Bevis said: “On the sketch he wrote various nonsensical words. For “rock” it would be “Rox”; for a “ravine”, funnier, he would write “raven”. He is a language artist at the highest level. Nonsense words beginning to underscore the sketches actually seem much more enduring the year he published his book of nonsense – 1846. So there’s some kind of secret private joke going on.”

Some sketches bear scribbles for themselves: “A strong wind and so cold I must fetch a cloak.” Others have notes such as “semi genteel tree,” apparently referring to its nonsensical botanists, and placed in an otherwise grave landscape he’s a cartoonish stick figure.

A watercolor by Edward Lear of ruins in front of a lake entitled Maharaka, 7.25am, February 14, 1867
Maharaka, 7:25 a.m., February 14, 1867, by Edward Lear. Photo: Yale Center for British Art, gift of Donald C. Gallup

In 1858, after a six-day camel trek, Lear arrived in Petra “more astonished than ever at any spectacle” – only to be driven out by local tribesmen for trespassing on their lands. He sketched the amphitheater in half an hour before escaping.

The exhibition draws on private and public collections in the UK and US, including vast holdings at Houghton Library, Harvard, which few have examined.

Bevis said that Lear’s talent as an artist was overshadowed by his fame as a poet, and that although “he dreamed of becoming an oil painter on grand subjects”, he dismissed his own watercolors as less worthy: “But it wouldn’t be that first time Lear made mistakes. In the 1860s he sold the rights to his publisher of the nonsense verse, which never went out of print, for £125.”

A parrot with feathers patterned in red, yellow and blue sits on a branch, its head turned
Lithograph of a scarlet macaw by Lear from his 1832 book Illustrations of the family Psittacidae or Parrots. David Attenborough praised Lear’s drawings of birds. Photo: INTERFOTO/Alamy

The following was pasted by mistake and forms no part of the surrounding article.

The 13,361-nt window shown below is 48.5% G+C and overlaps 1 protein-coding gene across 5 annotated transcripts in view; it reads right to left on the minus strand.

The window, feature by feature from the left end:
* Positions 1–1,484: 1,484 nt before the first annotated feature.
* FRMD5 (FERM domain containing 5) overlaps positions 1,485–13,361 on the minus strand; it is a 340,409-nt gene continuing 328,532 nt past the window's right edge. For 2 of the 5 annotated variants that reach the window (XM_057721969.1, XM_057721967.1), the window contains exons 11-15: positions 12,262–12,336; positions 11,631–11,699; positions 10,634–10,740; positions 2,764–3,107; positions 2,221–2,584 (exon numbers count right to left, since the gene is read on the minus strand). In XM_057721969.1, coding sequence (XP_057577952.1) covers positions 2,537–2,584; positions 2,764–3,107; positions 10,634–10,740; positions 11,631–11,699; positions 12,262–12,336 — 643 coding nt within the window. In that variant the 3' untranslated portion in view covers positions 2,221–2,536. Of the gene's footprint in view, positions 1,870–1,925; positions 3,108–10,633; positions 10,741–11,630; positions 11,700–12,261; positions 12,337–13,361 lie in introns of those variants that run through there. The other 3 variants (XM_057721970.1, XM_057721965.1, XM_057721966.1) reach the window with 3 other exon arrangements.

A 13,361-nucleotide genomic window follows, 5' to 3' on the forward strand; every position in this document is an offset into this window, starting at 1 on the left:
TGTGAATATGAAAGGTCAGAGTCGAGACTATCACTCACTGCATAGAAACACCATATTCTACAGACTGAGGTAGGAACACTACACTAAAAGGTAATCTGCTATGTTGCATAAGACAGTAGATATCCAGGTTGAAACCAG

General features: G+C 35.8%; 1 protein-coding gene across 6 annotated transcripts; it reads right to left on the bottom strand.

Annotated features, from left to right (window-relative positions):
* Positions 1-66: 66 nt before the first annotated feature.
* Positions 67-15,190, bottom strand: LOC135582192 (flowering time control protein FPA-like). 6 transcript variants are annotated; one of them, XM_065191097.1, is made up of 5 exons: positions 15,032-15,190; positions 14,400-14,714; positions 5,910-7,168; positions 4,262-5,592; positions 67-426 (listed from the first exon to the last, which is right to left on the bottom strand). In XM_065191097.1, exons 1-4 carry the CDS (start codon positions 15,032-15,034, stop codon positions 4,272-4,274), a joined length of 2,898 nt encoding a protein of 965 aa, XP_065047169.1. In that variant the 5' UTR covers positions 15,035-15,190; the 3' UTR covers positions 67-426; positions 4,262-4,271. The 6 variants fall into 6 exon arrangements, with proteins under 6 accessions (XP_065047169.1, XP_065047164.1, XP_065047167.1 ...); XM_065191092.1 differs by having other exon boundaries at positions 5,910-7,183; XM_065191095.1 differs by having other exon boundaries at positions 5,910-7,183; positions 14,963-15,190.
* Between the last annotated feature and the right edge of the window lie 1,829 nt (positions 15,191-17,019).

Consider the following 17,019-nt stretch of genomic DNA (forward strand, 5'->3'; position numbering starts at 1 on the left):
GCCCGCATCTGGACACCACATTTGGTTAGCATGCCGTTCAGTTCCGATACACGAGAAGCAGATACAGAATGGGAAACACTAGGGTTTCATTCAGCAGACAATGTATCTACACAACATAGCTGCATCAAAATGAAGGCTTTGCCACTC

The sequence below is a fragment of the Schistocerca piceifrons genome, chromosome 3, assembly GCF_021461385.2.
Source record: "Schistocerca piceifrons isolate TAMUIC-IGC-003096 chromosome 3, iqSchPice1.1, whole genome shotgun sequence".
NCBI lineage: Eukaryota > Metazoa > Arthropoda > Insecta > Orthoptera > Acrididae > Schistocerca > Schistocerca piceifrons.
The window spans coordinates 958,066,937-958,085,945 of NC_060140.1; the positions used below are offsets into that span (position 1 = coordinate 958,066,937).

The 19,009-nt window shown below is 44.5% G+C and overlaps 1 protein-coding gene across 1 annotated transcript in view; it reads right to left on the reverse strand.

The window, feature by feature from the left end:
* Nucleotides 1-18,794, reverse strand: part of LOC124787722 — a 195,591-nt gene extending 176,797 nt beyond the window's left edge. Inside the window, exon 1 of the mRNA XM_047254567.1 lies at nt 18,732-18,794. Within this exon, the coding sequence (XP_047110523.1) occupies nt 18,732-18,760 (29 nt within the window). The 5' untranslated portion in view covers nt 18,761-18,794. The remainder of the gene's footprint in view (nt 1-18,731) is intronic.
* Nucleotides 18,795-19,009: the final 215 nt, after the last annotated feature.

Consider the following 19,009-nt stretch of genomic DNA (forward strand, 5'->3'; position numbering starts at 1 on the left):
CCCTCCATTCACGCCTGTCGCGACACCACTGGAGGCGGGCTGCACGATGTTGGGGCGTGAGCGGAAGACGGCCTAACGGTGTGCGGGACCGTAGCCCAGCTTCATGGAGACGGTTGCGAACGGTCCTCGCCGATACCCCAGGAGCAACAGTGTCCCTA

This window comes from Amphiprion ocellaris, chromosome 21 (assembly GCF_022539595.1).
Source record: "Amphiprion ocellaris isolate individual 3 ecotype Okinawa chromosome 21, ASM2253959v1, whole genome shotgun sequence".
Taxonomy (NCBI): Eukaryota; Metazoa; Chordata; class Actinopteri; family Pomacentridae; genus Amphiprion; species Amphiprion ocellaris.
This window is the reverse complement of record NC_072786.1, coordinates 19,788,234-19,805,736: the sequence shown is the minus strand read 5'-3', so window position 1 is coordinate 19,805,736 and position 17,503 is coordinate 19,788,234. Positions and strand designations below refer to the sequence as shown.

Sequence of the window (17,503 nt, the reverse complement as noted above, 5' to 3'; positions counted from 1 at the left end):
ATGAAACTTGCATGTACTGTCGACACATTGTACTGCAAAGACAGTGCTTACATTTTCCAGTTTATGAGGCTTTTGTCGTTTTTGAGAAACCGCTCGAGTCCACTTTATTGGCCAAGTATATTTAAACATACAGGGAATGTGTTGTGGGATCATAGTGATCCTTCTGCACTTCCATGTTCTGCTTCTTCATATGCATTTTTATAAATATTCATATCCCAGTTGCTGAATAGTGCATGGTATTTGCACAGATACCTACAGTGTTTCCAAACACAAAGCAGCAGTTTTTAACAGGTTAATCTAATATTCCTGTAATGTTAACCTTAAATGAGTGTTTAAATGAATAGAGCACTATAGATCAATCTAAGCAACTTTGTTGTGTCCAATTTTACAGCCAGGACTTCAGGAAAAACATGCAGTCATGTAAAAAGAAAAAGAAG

He described Lear as “something of a sad clown” who had to endure terrible challenges and contradictions: “He was in debt when he died. Without any training, he produced one of today’s most acclaimed books of natural history illustrations of birds of all time – David Attenborough called him ‘the finest bird artist ever’ – and he was indeed made Queen Victoria’s Master of Drawings. So there’s this odd mix of a self-taught genius and difficult circumstances.

“He was born with chronic asthma. He was epileptic. He kept this secret. He had a long history of depression. He had a series of unrequited relationships with young men. So he courted the upper echelons of society while feeling unworthy in many ways.”

Bevis adds that the value of his paintings exceeded anything Lear could have imagined: “He was always in trouble and probably would have smiled crookedly if he had known that one of his works would sell for almost 1 million almost 150 years later.” dollars would bring in .

“But he’s a great artist. You wouldn’t need to know anything about his nonsensical writings to find these sketches quite amazing.”

Leave a Comment

Your email address will not be published.